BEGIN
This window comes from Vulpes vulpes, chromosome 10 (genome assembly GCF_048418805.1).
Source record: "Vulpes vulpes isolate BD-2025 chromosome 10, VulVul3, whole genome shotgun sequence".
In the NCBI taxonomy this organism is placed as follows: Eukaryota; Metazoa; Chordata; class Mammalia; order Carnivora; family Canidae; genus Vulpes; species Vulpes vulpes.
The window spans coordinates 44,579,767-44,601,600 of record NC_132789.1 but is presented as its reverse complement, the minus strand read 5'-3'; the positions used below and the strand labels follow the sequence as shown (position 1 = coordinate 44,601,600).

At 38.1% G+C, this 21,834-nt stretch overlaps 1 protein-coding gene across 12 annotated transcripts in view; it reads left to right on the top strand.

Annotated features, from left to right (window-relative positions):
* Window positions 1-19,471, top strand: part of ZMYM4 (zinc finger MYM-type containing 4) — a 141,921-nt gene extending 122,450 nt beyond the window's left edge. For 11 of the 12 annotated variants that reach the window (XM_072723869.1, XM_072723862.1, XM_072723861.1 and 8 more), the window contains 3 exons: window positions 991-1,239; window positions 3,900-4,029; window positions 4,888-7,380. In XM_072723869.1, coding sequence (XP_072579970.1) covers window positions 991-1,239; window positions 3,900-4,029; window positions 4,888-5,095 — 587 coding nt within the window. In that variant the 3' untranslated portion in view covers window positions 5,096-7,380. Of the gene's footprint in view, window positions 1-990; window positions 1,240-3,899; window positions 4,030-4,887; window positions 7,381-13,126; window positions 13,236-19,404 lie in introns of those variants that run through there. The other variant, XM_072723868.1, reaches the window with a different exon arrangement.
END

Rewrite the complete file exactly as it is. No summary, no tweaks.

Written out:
This window comes from Vulpes vulpes, chromosome 10 (genome assembly GCF_048418805.1).
Source record: "Vulpes vulpes isolate BD-2025 chromosome 10, VulVul3, whole genome shotgun sequence".
In the NCBI taxonomy this organism is placed as follows: Eukaryota; Metazoa; Chordata; class Mammalia; order Carnivora; family Canidae; genus Vulpes; species Vulpes vulpes.
The window spans coordinates 44,579,767-44,601,600 of record NC_132789.1 but is presented as its reverse complement, the minus strand read 5'-3'; the positions used below and the strand labels follow the sequence as shown (position 1 = coordinate 44,601,600).

At 38.1% G+C, this 21,834-nt stretch overlaps 1 protein-coding gene across 12 annotated transcripts in view; it reads left to right on the top strand.

Annotated features, from left to right (window-relative positions):
* Window positions 1-19,471, top strand: part of ZMYM4 (zinc finger MYM-type containing 4) — a 141,921-nt gene extending 122,450 nt beyond the window's left edge. For 11 of the 12 annotated variants that reach the window (XM_072723869.1, XM_072723862.1, XM_072723861.1 and 8 more), the window contains 3 exons: window positions 991-1,239; window positions 3,900-4,029; window positions 4,888-7,380. In XM_072723869.1, coding sequence (XP_072579970.1) covers window positions 991-1,239; window positions 3,900-4,029; window positions 4,888-5,095 — 587 coding nt within the window. In that variant the 3' untranslated portion in view covers window positions 5,096-7,380. Of the gene's footprint in view, window positions 1-990; window positions 1,240-3,899; window positions 4,030-4,887; window positions 7,381-13,126; window positions 13,236-19,404 lie in introns of those variants that run through there. The other variant, XM_072723868.1, reaches the window with a different exon arrangement.